BZ: I don't know about jazz being "calm," but I think your point is well taken about jazz being related to dance and the African line of spirituality involving trance-like states, where you're connecting with elemental forces through dancing and singing. That's really what jazz is about. That's what I got from Cecil Taylor; that you play for a long time until you reach a kind of state of possession by Spirit. Coltrane knew about Hindu meditation, but his music had more of a relation to the gospel tradition of getting the Holy Ghost inside you by building up the energy. And gospel had partly African origins, of course. What he's doing is what they do in the Pentecostal Church, except that Trane was also a great artist who mastered western music in every respect.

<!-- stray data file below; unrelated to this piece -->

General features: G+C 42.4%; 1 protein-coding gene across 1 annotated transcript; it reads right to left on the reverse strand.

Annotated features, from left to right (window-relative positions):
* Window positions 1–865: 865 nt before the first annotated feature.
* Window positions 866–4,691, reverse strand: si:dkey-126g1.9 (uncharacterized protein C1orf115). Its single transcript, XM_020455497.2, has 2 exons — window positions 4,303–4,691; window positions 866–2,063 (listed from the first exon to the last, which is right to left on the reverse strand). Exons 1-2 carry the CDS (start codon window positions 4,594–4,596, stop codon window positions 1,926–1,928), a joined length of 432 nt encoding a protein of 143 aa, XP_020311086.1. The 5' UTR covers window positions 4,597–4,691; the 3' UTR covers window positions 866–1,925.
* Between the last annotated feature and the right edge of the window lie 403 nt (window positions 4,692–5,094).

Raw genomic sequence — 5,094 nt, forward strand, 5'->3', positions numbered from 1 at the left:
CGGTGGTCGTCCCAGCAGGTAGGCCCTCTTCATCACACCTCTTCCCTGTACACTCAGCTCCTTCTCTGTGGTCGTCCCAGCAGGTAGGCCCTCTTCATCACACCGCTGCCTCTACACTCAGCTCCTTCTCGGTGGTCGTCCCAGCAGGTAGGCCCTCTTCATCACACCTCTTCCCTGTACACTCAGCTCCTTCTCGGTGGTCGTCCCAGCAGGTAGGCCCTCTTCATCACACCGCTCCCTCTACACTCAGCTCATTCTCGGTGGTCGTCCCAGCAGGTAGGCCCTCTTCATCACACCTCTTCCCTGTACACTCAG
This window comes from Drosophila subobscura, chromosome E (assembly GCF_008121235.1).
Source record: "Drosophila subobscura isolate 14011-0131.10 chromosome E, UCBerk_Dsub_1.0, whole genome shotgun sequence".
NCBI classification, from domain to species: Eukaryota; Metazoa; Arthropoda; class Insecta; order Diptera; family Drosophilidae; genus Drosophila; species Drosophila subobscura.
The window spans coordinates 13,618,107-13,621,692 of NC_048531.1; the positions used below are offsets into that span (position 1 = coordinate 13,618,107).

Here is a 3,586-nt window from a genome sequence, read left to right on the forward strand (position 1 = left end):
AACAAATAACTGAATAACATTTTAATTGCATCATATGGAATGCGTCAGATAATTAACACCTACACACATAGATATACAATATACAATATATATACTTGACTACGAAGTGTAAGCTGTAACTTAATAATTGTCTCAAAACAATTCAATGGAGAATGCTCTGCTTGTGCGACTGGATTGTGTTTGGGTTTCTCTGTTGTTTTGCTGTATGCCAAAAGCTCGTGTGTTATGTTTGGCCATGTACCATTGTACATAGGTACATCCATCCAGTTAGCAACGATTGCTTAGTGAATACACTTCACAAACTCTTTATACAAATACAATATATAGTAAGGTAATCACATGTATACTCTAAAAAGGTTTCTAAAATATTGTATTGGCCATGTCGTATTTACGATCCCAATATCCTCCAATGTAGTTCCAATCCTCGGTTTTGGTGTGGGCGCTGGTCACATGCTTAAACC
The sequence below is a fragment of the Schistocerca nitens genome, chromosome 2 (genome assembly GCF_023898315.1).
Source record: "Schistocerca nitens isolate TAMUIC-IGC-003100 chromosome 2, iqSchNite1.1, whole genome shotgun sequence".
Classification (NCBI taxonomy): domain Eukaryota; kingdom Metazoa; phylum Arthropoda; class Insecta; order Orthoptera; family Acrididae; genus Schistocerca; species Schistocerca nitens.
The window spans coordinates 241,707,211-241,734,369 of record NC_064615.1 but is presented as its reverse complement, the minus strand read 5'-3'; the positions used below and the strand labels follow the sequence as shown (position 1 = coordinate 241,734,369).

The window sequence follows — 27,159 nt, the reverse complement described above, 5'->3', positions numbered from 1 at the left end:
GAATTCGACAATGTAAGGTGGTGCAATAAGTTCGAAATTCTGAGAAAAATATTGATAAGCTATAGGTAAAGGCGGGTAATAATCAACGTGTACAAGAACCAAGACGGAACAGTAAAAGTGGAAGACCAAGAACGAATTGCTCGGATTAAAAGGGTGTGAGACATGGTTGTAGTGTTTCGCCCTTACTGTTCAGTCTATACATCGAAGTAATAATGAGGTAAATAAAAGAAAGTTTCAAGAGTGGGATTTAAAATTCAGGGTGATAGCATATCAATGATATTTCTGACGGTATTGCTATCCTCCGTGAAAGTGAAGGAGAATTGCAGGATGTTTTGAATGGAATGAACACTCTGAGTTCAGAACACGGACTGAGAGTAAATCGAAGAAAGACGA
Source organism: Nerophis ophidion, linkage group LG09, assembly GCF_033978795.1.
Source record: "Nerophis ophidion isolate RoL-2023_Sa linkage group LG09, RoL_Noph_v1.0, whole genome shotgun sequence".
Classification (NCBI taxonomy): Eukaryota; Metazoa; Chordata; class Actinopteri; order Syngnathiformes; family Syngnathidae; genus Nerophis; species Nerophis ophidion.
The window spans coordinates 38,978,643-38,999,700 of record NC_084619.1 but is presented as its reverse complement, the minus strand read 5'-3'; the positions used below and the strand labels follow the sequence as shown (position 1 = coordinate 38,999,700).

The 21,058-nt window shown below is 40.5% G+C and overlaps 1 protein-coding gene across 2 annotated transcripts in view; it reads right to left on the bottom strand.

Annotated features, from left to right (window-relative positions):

AAJ: It brings up the possibility that music is about inducing a particular state of mind, and that it's not just about easy listening, or brilliant technique, or whatever.
BZ: I'll try to complete our conversation by going back to the beginning, when I first decided to become a musician. It was the Viet Nam War, and everyone was angry and confused, and for me the music was spirituality in the midst of all this anger. I could pick up the saxophone and go to a state of ecstasy. I could deal with the tensions of the time, but then transcend it. You could almost compare John Coltrane and James Brown in that respect.
AAJ: A couple of critics have said that Coltrane's playing is too angry. I say: more power to himwhat's wrong with that?
BZ: Trane always sounded ecstatic to me, not angry.
AAJ: There is an ecstatic angernot all anger is bad. It's a type of energy.